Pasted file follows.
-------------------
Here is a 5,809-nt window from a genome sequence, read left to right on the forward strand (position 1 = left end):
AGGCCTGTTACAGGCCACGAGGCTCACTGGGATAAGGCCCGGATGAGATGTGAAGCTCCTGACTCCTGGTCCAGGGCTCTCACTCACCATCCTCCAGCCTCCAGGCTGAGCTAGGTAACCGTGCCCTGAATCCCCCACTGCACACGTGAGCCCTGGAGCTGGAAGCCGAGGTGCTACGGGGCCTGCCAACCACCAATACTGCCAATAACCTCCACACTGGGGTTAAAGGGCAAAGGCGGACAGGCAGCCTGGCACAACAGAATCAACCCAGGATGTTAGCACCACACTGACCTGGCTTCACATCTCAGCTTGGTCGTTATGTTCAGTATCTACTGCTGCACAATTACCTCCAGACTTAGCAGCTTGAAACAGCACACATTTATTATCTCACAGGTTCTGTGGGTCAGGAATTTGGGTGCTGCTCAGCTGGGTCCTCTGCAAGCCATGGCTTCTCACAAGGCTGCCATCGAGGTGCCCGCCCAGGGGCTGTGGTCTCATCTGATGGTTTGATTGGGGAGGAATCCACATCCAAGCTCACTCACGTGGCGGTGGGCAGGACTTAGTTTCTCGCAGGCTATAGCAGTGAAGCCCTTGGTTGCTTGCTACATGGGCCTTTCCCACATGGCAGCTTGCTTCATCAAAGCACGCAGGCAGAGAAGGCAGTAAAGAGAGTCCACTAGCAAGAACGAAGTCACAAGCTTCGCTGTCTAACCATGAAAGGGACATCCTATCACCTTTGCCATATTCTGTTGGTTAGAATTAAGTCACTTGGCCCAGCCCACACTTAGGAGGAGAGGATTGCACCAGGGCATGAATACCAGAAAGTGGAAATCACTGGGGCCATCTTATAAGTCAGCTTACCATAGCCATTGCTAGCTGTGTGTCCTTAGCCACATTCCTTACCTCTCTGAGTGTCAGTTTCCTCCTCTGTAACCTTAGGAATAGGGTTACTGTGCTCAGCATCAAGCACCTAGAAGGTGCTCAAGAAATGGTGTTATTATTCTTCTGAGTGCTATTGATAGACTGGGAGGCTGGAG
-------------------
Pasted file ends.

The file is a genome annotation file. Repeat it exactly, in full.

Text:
Here is a 5,809-nt window from a genome sequence, read left to right on the forward strand (position 1 = left end):
AGGCCTGTTACAGGCCACGAGGCTCACTGGGATAAGGCCCGGATGAGATGTGAAGCTCCTGACTCCTGGTCCAGGGCTCTCACTCACCATCCTCCAGCCTCCAGGCTGAGCTAGGTAACCGTGCCCTGAATCCCCCACTGCACACGTGAGCCCTGGAGCTGGAAGCCGAGGTGCTACGGGGCCTGCCAACCACCAATACTGCCAATAACCTCCACACTGGGGTTAAAGGGCAAAGGCGGACAGGCAGCCTGGCACAACAGAATCAACCCAGGATGTTAGCACCACACTGACCTGGCTTCACATCTCAGCTTGGTCGTTATGTTCAGTATCTACTGCTGCACAATTACCTCCAGACTTAGCAGCTTGAAACAGCACACATTTATTATCTCACAGGTTCTGTGGGTCAGGAATTTGGGTGCTGCTCAGCTGGGTCCTCTGCAAGCCATGGCTTCTCACAAGGCTGCCATCGAGGTGCCCGCCCAGGGGCTGTGGTCTCATCTGATGGTTTGATTGGGGAGGAATCCACATCCAAGCTCACTCACGTGGCGGTGGGCAGGACTTAGTTTCTCGCAGGCTATAGCAGTGAAGCCCTTGGTTGCTTGCTACATGGGCCTTTCCCACATGGCAGCTTGCTTCATCAAAGCACGCAGGCAGAGAAGGCAGTAAAGAGAGTCCACTAGCAAGAACGAAGTCACAAGCTTCGCTGTCTAACCATGAAAGGGACATCCTATCACCTTTGCCATATTCTGTTGGTTAGAATTAAGTCACTTGGCCCAGCCCACACTTAGGAGGAGAGGATTGCACCAGGGCATGAATACCAGAAAGTGGAAATCACTGGGGCCATCTTATAAGTCAGCTTACCATAGCCATTGCTAGCTGTGTGTCCTTAGCCACATTCCTTACCTCTCTGAGTGTCAGTTTCCTCCTCTGTAACCTTAGGAATAGGGTTACTGTGCTCAGCATCAAGCACCTAGAAGGTGCTCAAGAAATGGTGTTATTATTCTTCTGAGTGCTATTGATAGACTGGGAGGCTGGAG